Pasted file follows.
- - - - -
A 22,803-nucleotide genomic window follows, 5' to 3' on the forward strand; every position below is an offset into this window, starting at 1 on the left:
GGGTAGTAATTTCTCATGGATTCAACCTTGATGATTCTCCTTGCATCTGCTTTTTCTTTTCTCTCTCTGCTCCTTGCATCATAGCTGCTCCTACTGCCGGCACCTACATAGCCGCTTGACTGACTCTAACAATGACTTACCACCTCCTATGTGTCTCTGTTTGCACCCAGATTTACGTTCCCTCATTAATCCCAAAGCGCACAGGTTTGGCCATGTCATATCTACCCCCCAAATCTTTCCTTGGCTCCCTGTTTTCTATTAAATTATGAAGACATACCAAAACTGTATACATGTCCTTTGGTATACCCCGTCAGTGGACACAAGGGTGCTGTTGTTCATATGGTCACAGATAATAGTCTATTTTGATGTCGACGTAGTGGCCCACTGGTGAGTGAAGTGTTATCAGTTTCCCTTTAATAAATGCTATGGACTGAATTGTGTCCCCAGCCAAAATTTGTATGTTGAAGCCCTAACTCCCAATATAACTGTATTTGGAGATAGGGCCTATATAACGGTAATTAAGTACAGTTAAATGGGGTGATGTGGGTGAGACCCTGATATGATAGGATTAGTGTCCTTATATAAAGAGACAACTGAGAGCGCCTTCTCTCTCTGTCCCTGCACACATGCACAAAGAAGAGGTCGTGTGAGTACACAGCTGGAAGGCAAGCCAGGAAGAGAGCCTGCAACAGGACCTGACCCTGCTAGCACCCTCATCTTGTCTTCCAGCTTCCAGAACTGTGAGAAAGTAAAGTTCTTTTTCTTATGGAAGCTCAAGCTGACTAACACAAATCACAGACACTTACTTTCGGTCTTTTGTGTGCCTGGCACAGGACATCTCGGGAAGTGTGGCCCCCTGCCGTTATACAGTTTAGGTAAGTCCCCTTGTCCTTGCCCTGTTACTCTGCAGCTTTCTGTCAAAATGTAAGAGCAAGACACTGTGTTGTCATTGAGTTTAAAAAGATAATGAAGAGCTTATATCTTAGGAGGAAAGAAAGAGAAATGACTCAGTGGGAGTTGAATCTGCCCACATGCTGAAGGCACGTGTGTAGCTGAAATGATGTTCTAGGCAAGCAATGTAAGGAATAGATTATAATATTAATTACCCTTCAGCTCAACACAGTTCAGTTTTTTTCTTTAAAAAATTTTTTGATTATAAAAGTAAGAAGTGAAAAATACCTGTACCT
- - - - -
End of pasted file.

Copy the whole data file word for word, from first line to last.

A 22,803-nucleotide genomic window follows, 5' to 3' on the forward strand; every position below is an offset into this window, starting at 1 on the left:
GGGTAGTAATTTCTCATGGATTCAACCTTGATGATTCTCCTTGCATCTGCTTTTTCTTTTCTCTCTCTGCTCCTTGCATCATAGCTGCTCCTACTGCCGGCACCTACATAGCCGCTTGACTGACTCTAACAATGACTTACCACCTCCTATGTGTCTCTGTTTGCACCCAGATTTACGTTCCCTCATTAATCCCAAAGCGCACAGGTTTGGCCATGTCATATCTACCCCCCAAATCTTTCCTTGGCTCCCTGTTTTCTATTAAATTATGAAGACATACCAAAACTGTATACATGTCCTTTGGTATACCCCGTCAGTGGACACAAGGGTGCTGTTGTTCATATGGTCACAGATAATAGTCTATTTTGATGTCGACGTAGTGGCCCACTGGTGAGTGAAGTGTTATCAGTTTCCCTTTAATAAATGCTATGGACTGAATTGTGTCCCCAGCCAAAATTTGTATGTTGAAGCCCTAACTCCCAATATAACTGTATTTGGAGATAGGGCCTATATAACGGTAATTAAGTACAGTTAAATGGGGTGATGTGGGTGAGACCCTGATATGATAGGATTAGTGTCCTTATATAAAGAGACAACTGAGAGCGCCTTCTCTCTCTGTCCCTGCACACATGCACAAAGAAGAGGTCGTGTGAGTACACAGCTGGAAGGCAAGCCAGGAAGAGAGCCTGCAACAGGACCTGACCCTGCTAGCACCCTCATCTTGTCTTCCAGCTTCCAGAACTGTGAGAAAGTAAAGTTCTTTTTCTTATGGAAGCTCAAGCTGACTAACACAAATCACAGACACTTACTTTCGGTCTTTTGTGTGCCTGGCACAGGACATCTCGGGAAGTGTGGCCCCCTGCCGTTATACAGTTTAGGTAAGTCCCCTTGTCCTTGCCCTGTTACTCTGCAGCTTTCTGTCAAAATGTAAGAGCAAGACACTGTGTTGTCATTGAGTTTAAAAAGATAATGAAGAGCTTATATCTTAGGAGGAAAGAAAGAGAAATGACTCAGTGGGAGTTGAATCTGCCCACATGCTGAAGGCACGTGTGTAGCTGAAATGATGTTCTAGGCAAGCAATGTAAGGAATAGATTATAATATTAATTACCCTTCAGCTCAACACAGTTCAGTTTTTTTCTTTAAAAAATTTTTTGATTATAAAAGTAAGAAGTGAAAAATACCTGTACCT